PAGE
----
Instead of just selling snacks and sodas, vending machines across the country are beginning to offer emergency contraception, in the form of what’s commonly known as the “morning-after pill.”
The machines are already in place at some New York colleges, including Barnard college and Columbia University.
“I have definitely seen them and it was a big hype when they first put them in, it’s really good to have those resources right on campus,” Danielle Smith, a student at Columbia University, said.
Barnard, a liberal arts women’s college in Manhattan, has a partnership with Columbia, and plans on installing one of the vending machines outside of its primary care service center.
The pills sell for $40 per package, and are being sold in machines that also offer tampons and Advil.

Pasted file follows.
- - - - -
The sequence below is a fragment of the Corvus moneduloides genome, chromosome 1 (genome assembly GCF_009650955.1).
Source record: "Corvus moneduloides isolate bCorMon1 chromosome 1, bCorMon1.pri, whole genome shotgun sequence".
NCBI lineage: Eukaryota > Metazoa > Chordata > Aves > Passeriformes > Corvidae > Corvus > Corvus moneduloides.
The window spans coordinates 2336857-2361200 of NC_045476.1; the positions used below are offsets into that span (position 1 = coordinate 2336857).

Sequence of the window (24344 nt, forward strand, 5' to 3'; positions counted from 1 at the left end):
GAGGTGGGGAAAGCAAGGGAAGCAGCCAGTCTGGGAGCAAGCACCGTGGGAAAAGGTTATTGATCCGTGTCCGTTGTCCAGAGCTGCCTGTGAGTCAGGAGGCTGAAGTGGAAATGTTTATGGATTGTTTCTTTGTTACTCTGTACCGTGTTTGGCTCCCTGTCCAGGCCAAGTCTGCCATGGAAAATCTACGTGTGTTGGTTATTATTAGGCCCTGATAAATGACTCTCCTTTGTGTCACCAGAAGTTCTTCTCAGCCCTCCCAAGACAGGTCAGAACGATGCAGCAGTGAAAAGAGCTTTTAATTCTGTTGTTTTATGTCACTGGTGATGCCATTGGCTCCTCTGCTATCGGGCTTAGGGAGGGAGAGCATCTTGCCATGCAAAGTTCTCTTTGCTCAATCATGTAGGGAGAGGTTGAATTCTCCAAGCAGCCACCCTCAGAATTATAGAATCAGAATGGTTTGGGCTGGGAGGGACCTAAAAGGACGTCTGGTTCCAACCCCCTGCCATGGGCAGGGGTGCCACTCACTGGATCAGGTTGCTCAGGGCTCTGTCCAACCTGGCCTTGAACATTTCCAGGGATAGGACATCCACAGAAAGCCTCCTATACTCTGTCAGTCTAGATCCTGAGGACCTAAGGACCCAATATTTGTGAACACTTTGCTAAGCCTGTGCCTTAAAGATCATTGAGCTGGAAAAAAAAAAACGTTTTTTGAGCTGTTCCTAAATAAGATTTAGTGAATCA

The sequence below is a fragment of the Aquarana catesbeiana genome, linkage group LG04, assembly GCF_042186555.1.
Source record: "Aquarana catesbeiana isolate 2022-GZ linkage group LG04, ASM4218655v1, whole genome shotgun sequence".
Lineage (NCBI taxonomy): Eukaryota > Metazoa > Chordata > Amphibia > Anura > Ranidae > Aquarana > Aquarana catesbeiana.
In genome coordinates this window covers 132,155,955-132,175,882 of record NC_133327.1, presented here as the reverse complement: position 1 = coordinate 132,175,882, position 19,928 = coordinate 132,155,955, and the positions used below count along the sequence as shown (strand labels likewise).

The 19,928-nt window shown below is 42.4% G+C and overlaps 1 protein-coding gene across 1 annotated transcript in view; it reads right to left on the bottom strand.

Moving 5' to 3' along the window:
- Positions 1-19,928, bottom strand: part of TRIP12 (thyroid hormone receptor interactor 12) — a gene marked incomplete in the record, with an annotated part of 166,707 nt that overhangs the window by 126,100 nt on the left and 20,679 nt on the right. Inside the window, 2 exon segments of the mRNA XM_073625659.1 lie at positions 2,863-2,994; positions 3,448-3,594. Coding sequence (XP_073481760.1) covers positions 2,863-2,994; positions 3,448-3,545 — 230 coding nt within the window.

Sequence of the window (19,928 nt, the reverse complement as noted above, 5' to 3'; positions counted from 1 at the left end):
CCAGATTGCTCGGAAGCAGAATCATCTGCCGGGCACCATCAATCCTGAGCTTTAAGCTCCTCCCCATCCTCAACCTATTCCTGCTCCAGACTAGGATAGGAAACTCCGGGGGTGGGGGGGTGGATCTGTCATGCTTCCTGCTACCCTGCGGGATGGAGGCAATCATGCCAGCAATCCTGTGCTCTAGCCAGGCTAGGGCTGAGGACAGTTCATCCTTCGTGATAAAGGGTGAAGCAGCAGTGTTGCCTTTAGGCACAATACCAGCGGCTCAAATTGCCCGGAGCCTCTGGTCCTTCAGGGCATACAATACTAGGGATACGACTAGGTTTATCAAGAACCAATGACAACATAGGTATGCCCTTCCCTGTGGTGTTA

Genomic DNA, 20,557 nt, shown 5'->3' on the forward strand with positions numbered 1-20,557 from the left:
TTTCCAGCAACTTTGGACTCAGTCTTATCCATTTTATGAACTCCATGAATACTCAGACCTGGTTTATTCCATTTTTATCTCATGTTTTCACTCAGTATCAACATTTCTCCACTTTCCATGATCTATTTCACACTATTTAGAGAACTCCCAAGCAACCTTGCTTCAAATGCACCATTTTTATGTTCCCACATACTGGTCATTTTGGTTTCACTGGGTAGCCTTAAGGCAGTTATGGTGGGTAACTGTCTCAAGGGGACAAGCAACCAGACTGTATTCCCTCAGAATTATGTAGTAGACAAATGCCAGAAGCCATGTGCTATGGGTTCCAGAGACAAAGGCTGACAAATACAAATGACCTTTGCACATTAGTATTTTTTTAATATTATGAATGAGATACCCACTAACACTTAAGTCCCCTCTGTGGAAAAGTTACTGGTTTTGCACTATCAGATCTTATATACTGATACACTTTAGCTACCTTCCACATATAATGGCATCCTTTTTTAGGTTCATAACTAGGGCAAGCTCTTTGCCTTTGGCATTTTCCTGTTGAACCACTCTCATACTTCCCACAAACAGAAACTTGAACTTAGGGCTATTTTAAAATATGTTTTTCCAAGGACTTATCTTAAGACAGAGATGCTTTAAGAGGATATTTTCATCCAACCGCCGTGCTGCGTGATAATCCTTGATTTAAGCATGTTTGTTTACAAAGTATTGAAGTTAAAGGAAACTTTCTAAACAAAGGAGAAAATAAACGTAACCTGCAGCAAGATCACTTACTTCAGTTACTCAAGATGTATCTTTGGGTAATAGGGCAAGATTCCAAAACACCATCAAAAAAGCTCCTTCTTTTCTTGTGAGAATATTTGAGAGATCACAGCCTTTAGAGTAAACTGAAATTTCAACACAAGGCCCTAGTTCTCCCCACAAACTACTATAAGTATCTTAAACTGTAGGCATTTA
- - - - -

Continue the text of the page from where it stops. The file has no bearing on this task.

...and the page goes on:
“I think it’s really great that Barnard is actually providing options in a way that is non-discriminatory and people can really access this without shame,” Sydney Custer, a student at Barnard, said.
Alice Lemos, secretary for The Bridge to Life, a pro-life organization that offers counseling to pregnant women, said this distribution method could cause problems.
“We don’t know the long-term effects of high dose hormones is and we are making it more and more difficult for young women to say ‘no,” Lemos said. “We are saying in essence that a pill solves every problem and it doesn’t. It’s not bubble gum, we’re talking about high doses of hormones.”
In a statement, Barnard said:
“After assessing student need and evaluating best practices among our peer institutions, we decided to install vending machines to ensure students would have access to a range of over-the-counter medications, including emergency contraception, at hours when pharmacies may be closed and they have need.”